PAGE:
A failed duty of care? the draft EU-UK Withdrawal Agreement denies unpaid carers key rights

While the current trajectory of EU-UK negotiations is to put an end to future free movement rights of EU nationals in the UK, and UK nationals in the EU, a question mark still hangs over the rights of those who have already taken up residence or begun working across borders.

We now have a draft Withdrawal Agreement, which makes provision for the rights of such citizens. But those provisions are problematic, and will lead to gendered exclusions. Firstly, the draft text gives explicit, temporary residence rights to some carers relying on Teixeira rights.

The Teixeira case provided that if the children of an EU national worker are to have a meaningful residence right to continue their education, even after the worker had left the state or had ceased work, then their primary carer also had to have a right to reside.

In theory, these rights should survive after the transition period, as the relevant legislation and case law should still apply (thanks to Articles 24 and 4(4) of the Agreement). And yet, Article 24(2) contains an explicit, but etiolated provision for Teixeira carers.

It provides only for those rights where the EU worker ‘has ceased to reside’ in the host state. But Teixeira rights are also supposed to kick in where the worker parent has ceased to work in the host state, as in the Teixeira case itself.

These rights have proved invaluable for protecting children who have no control over the employment choices or misfortunes of their parents, who are subject to the vicissitudes of an unstable, insecure labour market. But Article 24(2) implies the exclusion of these families.

Other carers are even more neglected; the agreement is silent about Zambrano carers in the UK – i.e. third-country-national primary carers of British children. They have a right, based in EU law, to reside to prevent the child from being forced to leave the territory of the EU.

The agreement appears to cut them and their children loose, and leaves them at the mercy of domestic provisions.

Moreover, the agreement also reflects the current approach taken to Teixeira rights, that periods exercising such rights do not count towards the five years that need to be clocked up before you get the golden ticket of (more or less) unconditional residence rights – i.e. ‘permanent residence’.

Currently, what that means is that once the carer is no longer exercising a Teixeira right, they lose entitlement to benefits unless they exercise another right (typically by working). This can be troubling enough after years of lawful residence.

But it reaches a whole different level when the consequence is not ‘reduced entitlement to benefits’, and is instead ‘becoming an illegal immigrant and losing the right to stay in your home of many years’.

The Teixeira carer omission from permanent residence is symptomatic of a more widespread exclusion built into the Withdrawal Agreement – the continued adherence to the ‘right to reside’ construct and the insistence on having been exercising such a right for five years before getting an unconditional right to stay.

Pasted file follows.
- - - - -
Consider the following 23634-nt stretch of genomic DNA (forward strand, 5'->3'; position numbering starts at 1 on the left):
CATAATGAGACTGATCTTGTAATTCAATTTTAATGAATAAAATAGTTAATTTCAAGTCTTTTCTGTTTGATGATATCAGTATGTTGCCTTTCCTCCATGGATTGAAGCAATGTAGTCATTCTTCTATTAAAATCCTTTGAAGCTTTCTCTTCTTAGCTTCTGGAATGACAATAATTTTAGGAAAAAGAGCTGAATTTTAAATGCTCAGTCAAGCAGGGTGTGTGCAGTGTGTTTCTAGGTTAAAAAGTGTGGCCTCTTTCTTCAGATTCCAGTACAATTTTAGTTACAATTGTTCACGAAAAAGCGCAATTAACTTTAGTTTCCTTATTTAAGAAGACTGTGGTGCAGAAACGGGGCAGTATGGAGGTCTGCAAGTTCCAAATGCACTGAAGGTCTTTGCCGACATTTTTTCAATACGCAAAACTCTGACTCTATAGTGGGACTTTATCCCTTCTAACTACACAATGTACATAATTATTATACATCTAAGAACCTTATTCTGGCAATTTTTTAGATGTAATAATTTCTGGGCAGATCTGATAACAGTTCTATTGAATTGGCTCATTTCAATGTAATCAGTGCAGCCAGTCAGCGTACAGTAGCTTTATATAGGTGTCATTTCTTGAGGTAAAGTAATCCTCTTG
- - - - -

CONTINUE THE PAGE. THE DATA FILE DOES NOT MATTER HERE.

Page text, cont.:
Currently, the ‘right to reside’ excludes and discriminates, disproportionately and deliberately preventing children and women and vulnerable groups from accessing benefits.

Women with work histories punctuated by periods of care, or by relocation due to domestic abuse, see their ‘clock’ (and that of their children) get restarted over again. Children meanwhile, have no means whatsoever to establish a right to reside in their own right.

It is an old problem, with new, more dramatic consequences.

It is a problematic means of deciding benefit entitlement, but is a manifestly inappropriate tool for deciding entitlement to stay in the country you call home. It is unrelated to degrees of actual social integration, languages spoken, family connections, and place of birth.

Do we really think it acceptable that a seventeen-year-old child, born in the UK and having lived there all her life, should be potentially subject to removal after Brexit? Because the case law says she would not have a right to reside.

All of which leaves many EU national women and children reliant upon domestic law. Currently, UK proposals in most cases emphasise the need for five years of ‘residence’ in order to get settled status rather than evidence of economic activity. So, in theory they are more inclusive.

But, being reliant on purely domestic law puts people at the whim of the executive. And it seems the Home Office has already proved changeable by introducing extra conditions.

Immigration minister Caroline Nokes has also made worrying noises about people being deemed to have ‘misused’ a right to reside being subject to removal.

So, we cannot take the positive elements of the UK proposal for granted.

And they cannot be enforced at EU level, because the EU negotiators did not see fit to protect the thousands of carers, women, children, disabled people and vulnerable people who, under the strict terms of the Withdrawal Agreement will be susceptible to removal – as will their UK counterparts in other member states.

The lack of EU-level protection, and care, for carers is startling.

By Professor Charlotte O’Brien, senior lecturer at York Law School, University of York.

Disclaimer:
The views expressed in this analysis post are those of the authors and not necessarily those of the UK in a Changing Europe initiative.

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